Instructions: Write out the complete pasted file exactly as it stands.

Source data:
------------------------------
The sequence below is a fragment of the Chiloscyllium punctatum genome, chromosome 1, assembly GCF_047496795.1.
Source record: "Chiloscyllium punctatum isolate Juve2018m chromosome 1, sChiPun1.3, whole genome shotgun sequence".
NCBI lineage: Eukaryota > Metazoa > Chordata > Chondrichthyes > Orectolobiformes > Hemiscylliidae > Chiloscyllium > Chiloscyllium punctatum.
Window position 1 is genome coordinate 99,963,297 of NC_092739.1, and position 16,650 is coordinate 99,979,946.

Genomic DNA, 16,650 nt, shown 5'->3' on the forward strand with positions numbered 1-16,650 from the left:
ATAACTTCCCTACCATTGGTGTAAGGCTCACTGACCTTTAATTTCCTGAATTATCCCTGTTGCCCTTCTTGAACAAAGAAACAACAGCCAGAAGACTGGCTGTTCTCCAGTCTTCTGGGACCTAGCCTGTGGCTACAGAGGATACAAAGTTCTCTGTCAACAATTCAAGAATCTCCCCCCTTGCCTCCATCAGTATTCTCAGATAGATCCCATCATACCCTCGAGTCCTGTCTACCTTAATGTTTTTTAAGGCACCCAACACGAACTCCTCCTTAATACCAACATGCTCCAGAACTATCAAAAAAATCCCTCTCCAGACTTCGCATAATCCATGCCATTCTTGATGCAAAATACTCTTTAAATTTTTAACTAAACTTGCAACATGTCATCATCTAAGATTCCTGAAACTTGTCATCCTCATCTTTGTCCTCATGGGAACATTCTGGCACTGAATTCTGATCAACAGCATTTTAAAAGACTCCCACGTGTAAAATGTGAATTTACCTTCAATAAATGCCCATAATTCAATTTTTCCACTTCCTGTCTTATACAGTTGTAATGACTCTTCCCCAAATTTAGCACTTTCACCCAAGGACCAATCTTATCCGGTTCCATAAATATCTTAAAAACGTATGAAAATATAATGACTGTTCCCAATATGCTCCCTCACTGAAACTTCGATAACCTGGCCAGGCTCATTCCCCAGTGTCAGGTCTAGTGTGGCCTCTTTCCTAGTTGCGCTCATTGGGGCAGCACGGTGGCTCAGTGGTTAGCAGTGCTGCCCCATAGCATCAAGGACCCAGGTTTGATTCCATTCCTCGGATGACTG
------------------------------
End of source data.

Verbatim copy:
The sequence below is a fragment of the Chiloscyllium punctatum genome, chromosome 1, assembly GCF_047496795.1.
Source record: "Chiloscyllium punctatum isolate Juve2018m chromosome 1, sChiPun1.3, whole genome shotgun sequence".
NCBI lineage: Eukaryota > Metazoa > Chordata > Chondrichthyes > Orectolobiformes > Hemiscylliidae > Chiloscyllium > Chiloscyllium punctatum.
Window position 1 is genome coordinate 99,963,297 of NC_092739.1, and position 16,650 is coordinate 99,979,946.

Genomic DNA, 16,650 nt, shown 5'->3' on the forward strand with positions numbered 1-16,650 from the left:
ATAACTTCCCTACCATTGGTGTAAGGCTCACTGACCTTTAATTTCCTGAATTATCCCTGTTGCCCTTCTTGAACAAAGAAACAACAGCCAGAAGACTGGCTGTTCTCCAGTCTTCTGGGACCTAGCCTGTGGCTACAGAGGATACAAAGTTCTCTGTCAACAATTCAAGAATCTCCCCCCTTGCCTCCATCAGTATTCTCAGATAGATCCCATCATACCCTCGAGTCCTGTCTACCTTAATGTTTTTTAAGGCACCCAACACGAACTCCTCCTTAATACCAACATGCTCCAGAACTATCAAAAAAATCCCTCTCCAGACTTCGCATAATCCATGCCATTCTTGATGCAAAATACTCTTTAAATTTTTAACTAAACTTGCAACATGTCATCATCTAAGATTCCTGAAACTTGTCATCCTCATCTTTGTCCTCATGGGAACATTCTGGCACTGAATTCTGATCAACAGCATTTTAAAAGACTCCCACGTGTAAAATGTGAATTTACCTTCAATAAATGCCCATAATTCAATTTTTCCACTTCCTGTCTTATACAGTTGTAATGACTCTTCCCCAAATTTAGCACTTTCACCCAAGGACCAATCTTATCCGGTTCCATAAATATCTTAAAAACGTATGAAAATATAATGACTGTTCCCAATATGCTCCCTCACTGAAACTTCGATAACCTGGCCAGGCTCATTCCCCAGTGTCAGGTCTAGTGTGGCCTCTTTCCTAGTTGCGCTCATTGGGGCAGCACGGTGGCTCAGTGGTTAGCAGTGCTGCCCCATAGCATCAAGGACCCAGGTTTGATTCCATTCCTCGGATGACTG